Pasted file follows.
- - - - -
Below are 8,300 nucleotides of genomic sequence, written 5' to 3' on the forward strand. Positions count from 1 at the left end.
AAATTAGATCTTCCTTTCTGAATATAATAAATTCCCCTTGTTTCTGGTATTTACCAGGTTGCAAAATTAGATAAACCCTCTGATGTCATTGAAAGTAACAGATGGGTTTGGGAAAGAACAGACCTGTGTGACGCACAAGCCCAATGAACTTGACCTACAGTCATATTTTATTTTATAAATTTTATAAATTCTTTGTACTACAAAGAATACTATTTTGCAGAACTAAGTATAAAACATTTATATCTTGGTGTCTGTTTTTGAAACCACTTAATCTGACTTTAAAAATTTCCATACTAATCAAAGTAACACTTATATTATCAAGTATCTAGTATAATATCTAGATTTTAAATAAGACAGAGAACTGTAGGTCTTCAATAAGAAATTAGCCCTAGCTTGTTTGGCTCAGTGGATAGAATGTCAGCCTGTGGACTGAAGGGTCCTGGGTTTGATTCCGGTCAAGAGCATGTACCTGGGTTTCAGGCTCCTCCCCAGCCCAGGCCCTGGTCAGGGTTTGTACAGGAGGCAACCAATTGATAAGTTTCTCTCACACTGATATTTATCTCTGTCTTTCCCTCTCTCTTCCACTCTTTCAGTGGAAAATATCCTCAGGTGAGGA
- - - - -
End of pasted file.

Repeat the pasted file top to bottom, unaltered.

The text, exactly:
Below are 8,300 nucleotides of genomic sequence, written 5' to 3' on the forward strand. Positions count from 1 at the left end.
AAATTAGATCTTCCTTTCTGAATATAATAAATTCCCCTTGTTTCTGGTATTTACCAGGTTGCAAAATTAGATAAACCCTCTGATGTCATTGAAAGTAACAGATGGGTTTGGGAAAGAACAGACCTGTGTGACGCACAAGCCCAATGAACTTGACCTACAGTCATATTTTATTTTATAAATTTTATAAATTCTTTGTACTACAAAGAATACTATTTTGCAGAACTAAGTATAAAACATTTATATCTTGGTGTCTGTTTTTGAAACCACTTAATCTGACTTTAAAAATTTCCATACTAATCAAAGTAACACTTATATTATCAAGTATCTAGTATAATATCTAGATTTTAAATAAGACAGAGAACTGTAGGTCTTCAATAAGAAATTAGCCCTAGCTTGTTTGGCTCAGTGGATAGAATGTCAGCCTGTGGACTGAAGGGTCCTGGGTTTGATTCCGGTCAAGAGCATGTACCTGGGTTTCAGGCTCCTCCCCAGCCCAGGCCCTGGTCAGGGTTTGTACAGGAGGCAACCAATTGATAAGTTTCTCTCACACTGATATTTATCTCTGTCTTTCCCTCTCTCTTCCACTCTTTCAGTGGAAAATATCCTCAGGTGAGGA